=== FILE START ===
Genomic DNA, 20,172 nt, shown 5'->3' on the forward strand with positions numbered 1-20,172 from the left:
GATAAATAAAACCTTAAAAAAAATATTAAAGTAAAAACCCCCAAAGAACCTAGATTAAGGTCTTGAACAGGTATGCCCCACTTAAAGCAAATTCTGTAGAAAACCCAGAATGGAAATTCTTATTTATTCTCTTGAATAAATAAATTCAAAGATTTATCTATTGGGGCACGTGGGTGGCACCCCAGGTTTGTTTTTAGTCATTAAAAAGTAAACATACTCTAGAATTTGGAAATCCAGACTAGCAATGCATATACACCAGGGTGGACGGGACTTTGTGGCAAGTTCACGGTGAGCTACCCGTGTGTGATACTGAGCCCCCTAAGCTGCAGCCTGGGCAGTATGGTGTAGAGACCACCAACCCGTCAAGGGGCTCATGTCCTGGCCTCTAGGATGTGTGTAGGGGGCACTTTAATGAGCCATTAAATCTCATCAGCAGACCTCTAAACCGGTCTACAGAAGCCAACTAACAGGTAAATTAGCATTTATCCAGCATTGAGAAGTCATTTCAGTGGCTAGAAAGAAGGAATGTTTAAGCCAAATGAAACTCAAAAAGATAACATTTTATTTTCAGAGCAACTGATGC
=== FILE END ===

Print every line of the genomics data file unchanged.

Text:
Genomic DNA, 20,172 nt, shown 5'->3' on the forward strand with positions numbered 1-20,172 from the left:
GATAAATAAAACCTTAAAAAAAATATTAAAGTAAAAACCCCCAAAGAACCTAGATTAAGGTCTTGAACAGGTATGCCCCACTTAAAGCAAATTCTGTAGAAAACCCAGAATGGAAATTCTTATTTATTCTCTTGAATAAATAAATTCAAAGATTTATCTATTGGGGCACGTGGGTGGCACCCCAGGTTTGTTTTTAGTCATTAAAAAGTAAACATACTCTAGAATTTGGAAATCCAGACTAGCAATGCATATACACCAGGGTGGACGGGACTTTGTGGCAAGTTCACGGTGAGCTACCCGTGTGTGATACTGAGCCCCCTAAGCTGCAGCCTGGGCAGTATGGTGTAGAGACCACCAACCCGTCAAGGGGCTCATGTCCTGGCCTCTAGGATGTGTGTAGGGGGCACTTTAATGAGCCATTAAATCTCATCAGCAGACCTCTAAACCGGTCTACAGAAGCCAACTAACAGGTAAATTAGCATTTATCCAGCATTGAGAAGTCATTTCAGTGGCTAGAAAGAAGGAATGTTTAAGCCAAATGAAACTCAAAAAGATAACATTTTATTTTCAGAGCAACTGATGC